Curtain comes down as kingdom shines

Ismail Vorajee / Khmer Times No Comments Share:
Jessa Khan claimed a gold in Ju-Jitsu newaza 49 kg category. Reuters

The curtain came down yesterday on the 2018 Jakarta-Palembang Asian Games – a competition which will be long remembered in Cambodia as the nation’s most successful Asian Games in history.

Cambodia spectacularly claimed three medals in the space of two days as Jessa Khan and Ou Moeut Saly won the kingdom’s second and third gold medals in Indonesia. Saly also added a further bronze.

Saly claimed his gold medal in the ski modified event. Based on accumulated points of four rounds, he saw off Thai duo Teeraprateep Kasidit and Pupakdee Nuttakorin who were awarded silver and bronze respectively. He won a further bronze in the Runabout 1100 Stock with Thai riders Attapon Kunsa and Phadit Buree capturing the top two spots.

Speaking on the Cambodian Olympic Committee’s official channel, Saly said the reality of what he had achieved in Jakarta was beginning to dawn on him.

“Now my feeling is very relaxed because I did my job and got a gold and a bronze, he said. “For the Asian games, my plan was to get two golds and a silver or bronze [like in the USA]. But I’m sorry I couldn’t do it here. But I am happy to get a bronze and a gold for Cambodia.”

Nos Sles, undersecretary of state at the Ministry of Education, Youth and Sport, and President of the Cambodian Watercraft Federation, expressed his pride after history was made in Jakarta. Speaking to journalists upon his return to Cambodia last week, Mr. Sles noted that preparations made it possible for Saly to come out on top in the games.

“Before the Asian Games, we have been preparing for more than a year,” he said. “Our medals both gold and bronze are a great success.”

A day earlier, Khmer-American Khan, 16, claimed a gold in Ju-Jitsu newaza 49 kg category sensationally defeating Mahra Alhinaai of the UAE by submission.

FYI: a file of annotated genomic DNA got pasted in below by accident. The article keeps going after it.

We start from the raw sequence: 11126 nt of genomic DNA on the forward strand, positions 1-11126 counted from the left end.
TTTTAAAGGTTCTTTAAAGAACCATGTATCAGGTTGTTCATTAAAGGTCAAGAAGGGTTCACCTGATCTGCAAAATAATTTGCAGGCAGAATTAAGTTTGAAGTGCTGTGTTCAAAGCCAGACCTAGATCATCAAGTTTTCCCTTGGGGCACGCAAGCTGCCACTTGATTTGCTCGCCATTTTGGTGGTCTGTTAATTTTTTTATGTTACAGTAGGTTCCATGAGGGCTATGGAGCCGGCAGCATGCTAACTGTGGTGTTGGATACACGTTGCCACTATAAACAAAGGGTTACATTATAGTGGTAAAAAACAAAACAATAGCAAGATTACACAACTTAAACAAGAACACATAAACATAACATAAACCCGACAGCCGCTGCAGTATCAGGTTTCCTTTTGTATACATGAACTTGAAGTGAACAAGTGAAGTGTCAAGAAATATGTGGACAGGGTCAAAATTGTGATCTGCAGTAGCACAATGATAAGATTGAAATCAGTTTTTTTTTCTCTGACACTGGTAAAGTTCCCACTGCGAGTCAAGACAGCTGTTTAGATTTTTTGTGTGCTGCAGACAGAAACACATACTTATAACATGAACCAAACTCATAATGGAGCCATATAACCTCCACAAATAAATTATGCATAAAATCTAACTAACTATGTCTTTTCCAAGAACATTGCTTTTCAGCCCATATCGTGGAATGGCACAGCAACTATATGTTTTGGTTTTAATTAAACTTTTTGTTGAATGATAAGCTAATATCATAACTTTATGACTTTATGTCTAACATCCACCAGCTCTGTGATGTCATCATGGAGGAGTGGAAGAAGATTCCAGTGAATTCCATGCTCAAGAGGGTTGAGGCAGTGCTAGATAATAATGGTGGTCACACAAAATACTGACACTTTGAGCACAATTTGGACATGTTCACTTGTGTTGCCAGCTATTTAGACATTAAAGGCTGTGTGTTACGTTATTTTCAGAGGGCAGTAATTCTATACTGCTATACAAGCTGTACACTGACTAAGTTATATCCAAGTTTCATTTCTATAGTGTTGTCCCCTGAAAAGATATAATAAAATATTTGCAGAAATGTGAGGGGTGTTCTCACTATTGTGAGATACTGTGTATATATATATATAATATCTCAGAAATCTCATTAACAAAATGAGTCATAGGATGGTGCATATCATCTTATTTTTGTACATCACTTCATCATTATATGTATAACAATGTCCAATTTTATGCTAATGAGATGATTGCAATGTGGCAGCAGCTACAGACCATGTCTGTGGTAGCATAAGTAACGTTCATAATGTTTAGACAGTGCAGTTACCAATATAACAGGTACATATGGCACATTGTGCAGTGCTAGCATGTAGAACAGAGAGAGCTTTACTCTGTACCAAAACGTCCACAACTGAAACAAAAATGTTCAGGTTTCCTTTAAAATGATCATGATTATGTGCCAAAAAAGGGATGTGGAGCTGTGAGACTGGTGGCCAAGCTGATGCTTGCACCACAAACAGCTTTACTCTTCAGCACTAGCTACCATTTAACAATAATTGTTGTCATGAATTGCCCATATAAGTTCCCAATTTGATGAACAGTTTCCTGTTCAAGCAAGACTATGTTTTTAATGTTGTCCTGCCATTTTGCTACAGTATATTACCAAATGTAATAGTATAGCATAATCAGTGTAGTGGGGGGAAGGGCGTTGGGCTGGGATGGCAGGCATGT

Both Jet Ski and Ju Jitsu were making their debut at the Games.

A government sub-decree on rewarding athletes competing and winning competitions internationally should see the winners collect a significant windfall. A gold medal winner can expect $20,000, a silver nets $10,000, while a bronze is rewarded with $6,000.

With 2014 gold medallist and fan favourite Sorn Seavmey hurtling out of the Taekwondo competition, it had looked like Cambodia would be going home empty handed.

Cambodia’s medal tally of three – two gold and a bronze – is their best performance in the Asiad in their 64-year participation. As of press time, they finished in 24th sandwiched between Jordan and Saudi Arabia, For hosts Indonesia, their medal tally was a great source of pride.

At the close of competition, Indonesia tallied 98 medals, comprised of 31 golds, 24 silvers and 43 bronzes.

Imam Nahrawi, Indonesian Youth and Sport Minister, as quoted by Xinhua said that Indonesia had secured the most medals ever by Southeast Asian nations.

Going into the competition, they had targeted 16 to 20 gold medals. Indonesia ranked fourth in the overall medals table.

Japanese swimmer Rikako Ikee was named the Most Valuable Player (MVP) of the Games here on Sunday after winning 6 gold and 2 silver medals.

The 18-year-old won the 50m and 100m freestyle, 50m and 100m butterfly, 4x100m freestyle, and medley relays.

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